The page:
At present, members of YYeTs are producing fansubbed versions of a great variety of American television series. The group often recruits people living in America and Canada to act as “raw providers” (Díaz Cintas and Sanchez 2006) to record television series and produce transcriptions of closed captions2. YYeTs requires that raw providers should have an operating system of Windows Vista or Window 7 installed on their personal computers (Figure 7). They also need to purchase and install various hardware and software programmes in order to use their personal computers to complete their tasks. Most importantly, they need to use Hauppauge WinTV-HVR-950Q USB2.0 or ATI TV Wonder HD750 to record television series broadcast on channels including NBC, ABC, CBS, CW and FOX (Figure 8). After a particular episode is recorded, its closed captions can be extracted by using the programme CCExtracterGUI (Figure 9).
Recorded materials are sent to different project teams for translation and conversion. At this stage, subtitles of original programmes are produced by using the subtitling programme Time Machine (Figure 10), developed by the technological team of YYeTs. The translated subtitles are saved as SubRip Text (SRT) files and sent to a team of editors together with the original audiovisual programmes. The editors revise the translation before producing fansubbed videos in the format of RealMedia Variable Bitrate (RMVB); the latter process is conducted in cooperation with a group of time-coders who are responsible for spotting. Following this, a post-production team converge the RMVB to MPEG-4 Part 4 (MP4) format with the resolution of High Resolution High Definition Television (HR-HDTV). For some fansubbed videos, the post-production team has an additional task to produce the so-called Te Xiao Zi Mu (特效字幕, ‘subtitles with special effects’). In a fansubbed video enhanced with Te Xiao Zi Mu, subtitles can appear in different colours, forms and at flexible positions as if they are part of the original. At the final stage, the fansubbed videos are submitted to a team of senior members who upload them to various websites for viewers to download.
Figure 7. Screenshot taken on 10.03.2016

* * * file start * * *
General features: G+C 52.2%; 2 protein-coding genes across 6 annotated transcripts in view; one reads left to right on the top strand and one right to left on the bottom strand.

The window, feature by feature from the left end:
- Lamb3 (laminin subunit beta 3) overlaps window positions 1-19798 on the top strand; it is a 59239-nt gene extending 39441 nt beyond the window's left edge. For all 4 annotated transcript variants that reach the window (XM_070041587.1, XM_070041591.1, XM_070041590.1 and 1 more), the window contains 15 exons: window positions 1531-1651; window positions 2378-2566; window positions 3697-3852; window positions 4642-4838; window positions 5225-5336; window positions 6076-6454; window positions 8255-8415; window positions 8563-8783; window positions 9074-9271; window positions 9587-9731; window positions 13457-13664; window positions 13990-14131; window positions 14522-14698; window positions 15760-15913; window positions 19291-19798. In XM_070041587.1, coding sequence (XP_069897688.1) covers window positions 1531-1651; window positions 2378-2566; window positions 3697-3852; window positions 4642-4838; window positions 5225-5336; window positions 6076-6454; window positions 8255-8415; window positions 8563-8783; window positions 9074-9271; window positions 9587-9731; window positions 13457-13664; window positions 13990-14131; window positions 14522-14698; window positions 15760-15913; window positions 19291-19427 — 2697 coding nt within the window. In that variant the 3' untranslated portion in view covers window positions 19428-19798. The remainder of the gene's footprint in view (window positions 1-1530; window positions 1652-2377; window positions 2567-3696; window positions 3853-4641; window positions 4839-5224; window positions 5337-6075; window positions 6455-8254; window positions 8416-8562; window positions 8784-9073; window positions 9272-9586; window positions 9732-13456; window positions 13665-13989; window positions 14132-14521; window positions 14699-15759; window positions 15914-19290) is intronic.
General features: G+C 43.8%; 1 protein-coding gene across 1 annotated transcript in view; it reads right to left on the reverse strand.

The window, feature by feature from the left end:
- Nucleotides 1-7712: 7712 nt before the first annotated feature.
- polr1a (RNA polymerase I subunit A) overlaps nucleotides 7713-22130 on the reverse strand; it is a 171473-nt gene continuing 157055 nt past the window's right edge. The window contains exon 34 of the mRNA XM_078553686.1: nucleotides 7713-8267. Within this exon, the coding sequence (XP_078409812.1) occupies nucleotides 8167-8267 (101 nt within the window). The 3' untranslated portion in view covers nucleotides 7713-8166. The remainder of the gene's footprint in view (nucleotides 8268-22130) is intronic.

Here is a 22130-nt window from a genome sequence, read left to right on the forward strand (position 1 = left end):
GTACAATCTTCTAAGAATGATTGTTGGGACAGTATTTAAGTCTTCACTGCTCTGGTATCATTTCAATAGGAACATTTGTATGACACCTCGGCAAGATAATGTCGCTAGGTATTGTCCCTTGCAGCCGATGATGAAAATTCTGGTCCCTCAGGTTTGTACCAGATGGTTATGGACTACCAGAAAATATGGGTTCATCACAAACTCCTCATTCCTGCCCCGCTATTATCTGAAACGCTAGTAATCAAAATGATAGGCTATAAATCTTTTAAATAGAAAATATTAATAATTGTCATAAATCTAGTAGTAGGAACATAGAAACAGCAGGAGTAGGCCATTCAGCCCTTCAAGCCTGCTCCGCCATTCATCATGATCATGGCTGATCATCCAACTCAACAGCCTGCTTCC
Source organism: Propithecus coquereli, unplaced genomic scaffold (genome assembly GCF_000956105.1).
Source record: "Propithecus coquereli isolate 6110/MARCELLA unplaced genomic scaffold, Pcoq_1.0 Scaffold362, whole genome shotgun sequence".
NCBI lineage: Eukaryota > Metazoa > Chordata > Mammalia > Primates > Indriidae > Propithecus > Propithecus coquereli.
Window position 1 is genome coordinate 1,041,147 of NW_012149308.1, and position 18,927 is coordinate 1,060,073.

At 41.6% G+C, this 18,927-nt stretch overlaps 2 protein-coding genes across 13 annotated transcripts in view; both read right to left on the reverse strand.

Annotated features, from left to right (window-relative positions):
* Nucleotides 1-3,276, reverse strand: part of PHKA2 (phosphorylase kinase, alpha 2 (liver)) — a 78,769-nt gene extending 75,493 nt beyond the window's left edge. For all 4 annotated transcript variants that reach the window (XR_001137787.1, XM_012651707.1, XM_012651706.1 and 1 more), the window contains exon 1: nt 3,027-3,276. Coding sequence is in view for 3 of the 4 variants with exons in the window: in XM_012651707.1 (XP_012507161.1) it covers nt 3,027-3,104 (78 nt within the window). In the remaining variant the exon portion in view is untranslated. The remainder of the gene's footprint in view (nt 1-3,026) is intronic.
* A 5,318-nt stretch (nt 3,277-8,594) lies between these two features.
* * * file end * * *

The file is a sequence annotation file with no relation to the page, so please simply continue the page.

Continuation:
Figure 8. Screenshot taken on 10.03.2016
Figure 9. Screenshot taken on 10.03.2016
Figure 10. Screenshot taken on 10.03.2016
Before new members can be recruited as members, it is important to ensure people’s capability to complete the work and their commitment to the group. The human resources team of YYeTs will contact a candidate within 24 hours of his or her application having been submitted. The candidate will receive links to download the training and test materials. These links can only be accessed during the period in which the candidate is under consideration for recruitment. The candidate then needs to complete a subtitling test after studying all training materials. These are video instructions for using Time Machine, a 25-minute video clip and a memo about rules applied to Chinese subtitling under the working standards of YYeTs. The instruction videos are put into three sections: Zi Mu Chu Li (字幕处理, ‘Producing Subtitles’), Shi Jian Zhou Chu Li (时间轴处理, ‘Adjusting Time Codes’) and Hou Qi Ya Suo Zhi Zuo (后期压制制作, ‘Post-Production Video Conversion’). YYeTs provide detailed instructions on the production of subtitles, the synchronisation of the subtitles and the original video using the Time Machine programme, the production of fansubbed videos in the format of RMVB, and the conversion of the RMVB format to other video formats with HR-HDTV resolution. If the candidate passes the test, he or she will undergo a further training program online after joining the YYeTs’ forum on Tencent QQ. If the candidate does not make contact with the tutors of YYeTs on Tencent QQ in time, his or her access to the forum will expire; the candidate will be considered either irresponsible or unable to follow the working schedule of YYeTs and therefore incapable of being a dedicated member of the group.